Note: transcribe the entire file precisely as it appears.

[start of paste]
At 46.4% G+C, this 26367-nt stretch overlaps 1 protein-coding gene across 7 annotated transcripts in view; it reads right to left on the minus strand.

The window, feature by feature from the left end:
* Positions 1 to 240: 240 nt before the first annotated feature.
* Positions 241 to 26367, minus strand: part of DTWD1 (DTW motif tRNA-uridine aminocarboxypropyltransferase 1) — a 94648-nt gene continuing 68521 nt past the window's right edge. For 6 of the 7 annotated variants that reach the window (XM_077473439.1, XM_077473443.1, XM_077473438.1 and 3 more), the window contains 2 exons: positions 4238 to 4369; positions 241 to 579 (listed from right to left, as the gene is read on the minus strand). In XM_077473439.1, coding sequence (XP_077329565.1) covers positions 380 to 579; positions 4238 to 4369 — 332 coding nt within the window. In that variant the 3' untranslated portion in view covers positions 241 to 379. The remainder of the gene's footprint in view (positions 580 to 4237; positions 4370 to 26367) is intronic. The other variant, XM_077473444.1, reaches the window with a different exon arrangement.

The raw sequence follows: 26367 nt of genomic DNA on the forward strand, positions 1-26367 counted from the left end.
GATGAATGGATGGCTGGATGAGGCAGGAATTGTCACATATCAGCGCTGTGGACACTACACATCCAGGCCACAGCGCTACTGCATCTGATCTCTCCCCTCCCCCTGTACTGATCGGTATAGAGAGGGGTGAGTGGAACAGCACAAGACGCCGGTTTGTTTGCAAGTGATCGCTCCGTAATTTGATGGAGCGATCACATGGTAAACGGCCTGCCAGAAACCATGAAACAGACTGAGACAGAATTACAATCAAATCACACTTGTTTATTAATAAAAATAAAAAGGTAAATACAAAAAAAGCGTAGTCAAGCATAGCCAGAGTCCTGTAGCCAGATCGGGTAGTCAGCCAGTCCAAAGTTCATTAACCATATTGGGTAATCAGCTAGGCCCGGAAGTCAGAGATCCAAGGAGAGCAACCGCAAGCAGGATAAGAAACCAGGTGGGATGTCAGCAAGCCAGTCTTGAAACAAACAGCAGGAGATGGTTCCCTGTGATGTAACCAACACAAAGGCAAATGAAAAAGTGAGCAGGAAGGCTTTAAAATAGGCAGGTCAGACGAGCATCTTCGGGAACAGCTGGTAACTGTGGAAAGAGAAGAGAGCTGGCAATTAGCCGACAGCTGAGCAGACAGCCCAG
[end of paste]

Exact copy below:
At 46.4% G+C, this 26367-nt stretch overlaps 1 protein-coding gene across 7 annotated transcripts in view; it reads right to left on the minus strand.

The window, feature by feature from the left end:
* Positions 1 to 240: 240 nt before the first annotated feature.
* Positions 241 to 26367, minus strand: part of DTWD1 (DTW motif tRNA-uridine aminocarboxypropyltransferase 1) — a 94648-nt gene continuing 68521 nt past the window's right edge. For 6 of the 7 annotated variants that reach the window (XM_077473439.1, XM_077473443.1, XM_077473438.1 and 3 more), the window contains 2 exons: positions 4238 to 4369; positions 241 to 579 (listed from right to left, as the gene is read on the minus strand). In XM_077473439.1, coding sequence (XP_077329565.1) covers positions 380 to 579; positions 4238 to 4369 — 332 coding nt within the window. In that variant the 3' untranslated portion in view covers positions 241 to 379. The remainder of the gene's footprint in view (positions 580 to 4237; positions 4370 to 26367) is intronic. The other variant, XM_077473444.1, reaches the window with a different exon arrangement.

The raw sequence follows: 26367 nt of genomic DNA on the forward strand, positions 1-26367 counted from the left end.
GATGAATGGATGGCTGGATGAGGCAGGAATTGTCACATATCAGCGCTGTGGACACTACACATCCAGGCCACAGCGCTACTGCATCTGATCTCTCCCCTCCCCCTGTACTGATCGGTATAGAGAGGGGTGAGTGGAACAGCACAAGACGCCGGTTTGTTTGCAAGTGATCGCTCCGTAATTTGATGGAGCGATCACATGGTAAACGGCCTGCCAGAAACCATGAAACAGACTGAGACAGAATTACAATCAAATCACACTTGTTTATTAATAAAAATAAAAAGGTAAATACAAAAAAAGCGTAGTCAAGCATAGCCAGAGTCCTGTAGCCAGATCGGGTAGTCAGCCAGTCCAAAGTTCATTAACCATATTGGGTAATCAGCTAGGCCCGGAAGTCAGAGATCCAAGGAGAGCAACCGCAAGCAGGATAAGAAACCAGGTGGGATGTCAGCAAGCCAGTCTTGAAACAAACAGCAGGAGATGGTTCCCTGTGATGTAACCAACACAAAGGCAAATGAAAAAGTGAGCAGGAAGGCTTTAAAATAGGCAGGTCAGACGAGCATCTTCGGGAACAGCTGGTAACTGTGGAAAGAGAAGAGAGCTGGCAATTAGCCGACAGCTGAGCAGACAGCCCAG